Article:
There are nowhere near enough advisers in the UK and the small number we do have do not engage with as many people as they ought to.
All the major financial decisions I have made in my life have been made in conjunction with advisers. The same is true of everyone else in my family and my wider group of friends and acquaintances. Indeed, I have been an advocate of advice to many people over the years.
Even when making decisions regarding pensions – a subject I know better than most people – I have relied on the expertise of specialists, happy in the knowledge I am able to count on the skills of such seasoned practitioners to help me achieve my aims.
There is a lot of negativity these days about the value of advice and the cost of its provision. But I am sure those who have benefited from being advised would attest to its value and those lucky enough to be able to afford it would be unlikely to baulk at its cost.
Many of the decisions we make regarding our finances can be both irrevocable and life-changing. Very few of us would be comfortable making such momentous choices unaided.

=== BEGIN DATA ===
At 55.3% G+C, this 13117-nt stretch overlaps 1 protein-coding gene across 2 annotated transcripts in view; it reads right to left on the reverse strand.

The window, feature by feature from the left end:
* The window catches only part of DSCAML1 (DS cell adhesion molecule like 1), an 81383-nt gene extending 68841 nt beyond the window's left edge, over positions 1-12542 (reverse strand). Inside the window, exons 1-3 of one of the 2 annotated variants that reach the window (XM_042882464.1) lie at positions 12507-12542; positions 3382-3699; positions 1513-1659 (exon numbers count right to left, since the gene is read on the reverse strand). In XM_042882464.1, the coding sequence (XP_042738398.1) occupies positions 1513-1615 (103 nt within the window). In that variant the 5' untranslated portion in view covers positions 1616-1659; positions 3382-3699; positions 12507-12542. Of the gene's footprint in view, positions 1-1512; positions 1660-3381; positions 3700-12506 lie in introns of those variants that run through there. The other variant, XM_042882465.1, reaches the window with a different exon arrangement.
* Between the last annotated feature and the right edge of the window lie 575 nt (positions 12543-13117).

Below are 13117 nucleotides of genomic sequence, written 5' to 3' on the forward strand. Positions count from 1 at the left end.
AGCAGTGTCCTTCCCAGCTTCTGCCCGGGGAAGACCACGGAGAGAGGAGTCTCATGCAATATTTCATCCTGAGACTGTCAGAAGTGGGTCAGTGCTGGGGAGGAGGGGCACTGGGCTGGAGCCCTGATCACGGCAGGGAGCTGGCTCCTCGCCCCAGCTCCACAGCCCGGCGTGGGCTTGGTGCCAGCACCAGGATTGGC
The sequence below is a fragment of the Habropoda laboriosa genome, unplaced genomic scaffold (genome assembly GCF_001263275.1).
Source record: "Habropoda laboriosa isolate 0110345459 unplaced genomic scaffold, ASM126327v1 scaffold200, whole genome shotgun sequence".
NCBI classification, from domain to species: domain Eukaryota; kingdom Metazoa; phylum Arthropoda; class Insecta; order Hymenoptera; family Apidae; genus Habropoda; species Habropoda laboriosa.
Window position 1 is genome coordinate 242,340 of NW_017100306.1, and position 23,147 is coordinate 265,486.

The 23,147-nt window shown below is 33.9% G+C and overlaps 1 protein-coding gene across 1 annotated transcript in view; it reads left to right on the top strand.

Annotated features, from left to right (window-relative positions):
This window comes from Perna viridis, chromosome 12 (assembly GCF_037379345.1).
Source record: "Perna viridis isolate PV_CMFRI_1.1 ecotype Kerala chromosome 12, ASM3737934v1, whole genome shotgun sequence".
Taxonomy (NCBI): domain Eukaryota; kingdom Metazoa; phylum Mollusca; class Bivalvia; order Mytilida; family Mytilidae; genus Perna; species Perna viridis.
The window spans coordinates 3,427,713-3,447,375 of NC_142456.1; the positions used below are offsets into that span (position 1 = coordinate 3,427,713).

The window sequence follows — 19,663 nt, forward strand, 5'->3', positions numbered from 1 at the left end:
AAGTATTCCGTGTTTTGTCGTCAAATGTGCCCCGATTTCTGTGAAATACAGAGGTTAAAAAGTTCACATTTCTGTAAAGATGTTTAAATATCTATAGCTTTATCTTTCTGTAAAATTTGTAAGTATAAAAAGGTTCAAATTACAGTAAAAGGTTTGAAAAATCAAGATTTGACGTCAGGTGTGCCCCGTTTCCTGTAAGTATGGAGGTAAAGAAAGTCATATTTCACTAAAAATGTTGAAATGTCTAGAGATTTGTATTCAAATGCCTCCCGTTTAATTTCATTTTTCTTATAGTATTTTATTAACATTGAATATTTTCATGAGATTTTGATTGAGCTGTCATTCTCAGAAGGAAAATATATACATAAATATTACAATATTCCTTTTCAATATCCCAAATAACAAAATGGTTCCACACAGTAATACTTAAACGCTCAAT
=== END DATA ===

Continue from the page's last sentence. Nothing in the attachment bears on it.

So we are lucky there are professional people able to help us with advice. But the industry is nowhere near big enough. We need more qualified advisers to enter it.
All of us will face a wide range of complex financial issues in the course of a lifetime but only a few are able to access and afford valuable professional help. This is something that worries me greatly and should be a concern for all of us in this industry.
I want to see a revolution in advice that will enable more people to readily access professional help when they need it and for that assistance to be at an affordable
cost too. Two things give me hope that such an outcome may be possible.
The first is the rise of access to the internet and of so-called robo-advice. Of course, robo-advice on its own is not the answer, as I doubt many would be comfortable making life-changing decisions without human reassurance. But I do feel future robo-powered advice firms will be able to advise far more people at a commoditised cost.
The second point giving me hope is the soon-to-be-completed automatic enrolment reforms. Its completion will result in widespread private pension coverage and the broadening out of access to a wider range of additional financial products through the hub of the workplace.
Employers working alongside professional advisers could be the catalyst for the spread of both financial products and capability.
The timing for the start of a new era of advice in the UK is now.
Steve Bee is director at Jargonfree Benefits